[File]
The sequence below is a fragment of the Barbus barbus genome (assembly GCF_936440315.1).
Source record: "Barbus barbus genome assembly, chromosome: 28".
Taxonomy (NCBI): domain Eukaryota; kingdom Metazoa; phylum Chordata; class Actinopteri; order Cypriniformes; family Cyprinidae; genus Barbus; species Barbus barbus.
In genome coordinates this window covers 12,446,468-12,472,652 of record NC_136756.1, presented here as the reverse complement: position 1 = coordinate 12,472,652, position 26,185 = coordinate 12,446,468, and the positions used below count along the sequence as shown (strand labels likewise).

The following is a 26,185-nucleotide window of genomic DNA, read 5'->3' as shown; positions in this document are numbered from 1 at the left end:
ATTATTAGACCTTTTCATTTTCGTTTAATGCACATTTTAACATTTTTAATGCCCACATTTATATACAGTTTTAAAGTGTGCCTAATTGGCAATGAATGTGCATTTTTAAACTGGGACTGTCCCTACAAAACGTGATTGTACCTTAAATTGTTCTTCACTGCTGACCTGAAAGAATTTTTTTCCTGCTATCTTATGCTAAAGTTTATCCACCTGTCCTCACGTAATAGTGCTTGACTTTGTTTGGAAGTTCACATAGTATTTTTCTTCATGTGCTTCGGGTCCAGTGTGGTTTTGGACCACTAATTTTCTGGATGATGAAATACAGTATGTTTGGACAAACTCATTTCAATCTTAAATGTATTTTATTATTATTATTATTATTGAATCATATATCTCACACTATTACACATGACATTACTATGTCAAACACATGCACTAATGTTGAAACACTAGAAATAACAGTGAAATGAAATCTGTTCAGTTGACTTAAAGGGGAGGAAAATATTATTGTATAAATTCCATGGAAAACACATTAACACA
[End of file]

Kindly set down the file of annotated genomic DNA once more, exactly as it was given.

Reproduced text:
The sequence below is a fragment of the Barbus barbus genome (assembly GCF_936440315.1).
Source record: "Barbus barbus genome assembly, chromosome: 28".
Taxonomy (NCBI): domain Eukaryota; kingdom Metazoa; phylum Chordata; class Actinopteri; order Cypriniformes; family Cyprinidae; genus Barbus; species Barbus barbus.
In genome coordinates this window covers 12,446,468-12,472,652 of record NC_136756.1, presented here as the reverse complement: position 1 = coordinate 12,472,652, position 26,185 = coordinate 12,446,468, and the positions used below count along the sequence as shown (strand labels likewise).

The following is a 26,185-nucleotide window of genomic DNA, read 5'->3' as shown; positions in this document are numbered from 1 at the left end:
ATTATTAGACCTTTTCATTTTCGTTTAATGCACATTTTAACATTTTTAATGCCCACATTTATATACAGTTTTAAAGTGTGCCTAATTGGCAATGAATGTGCATTTTTAAACTGGGACTGTCCCTACAAAACGTGATTGTACCTTAAATTGTTCTTCACTGCTGACCTGAAAGAATTTTTTTCCTGCTATCTTATGCTAAAGTTTATCCACCTGTCCTCACGTAATAGTGCTTGACTTTGTTTGGAAGTTCACATAGTATTTTTCTTCATGTGCTTCGGGTCCAGTGTGGTTTTGGACCACTAATTTTCTGGATGATGAAATACAGTATGTTTGGACAAACTCATTTCAATCTTAAATGTATTTTATTATTATTATTATTATTGAATCATATATCTCACACTATTACACATGACATTACTATGTCAAACACATGCACTAATGTTGAAACACTAGAAATAACAGTGAAATGAAATCTGTTCAGTTGACTTAAAGGGGAGGAAAATATTATTGTATAAATTCCATGGAAAACACATTAACACA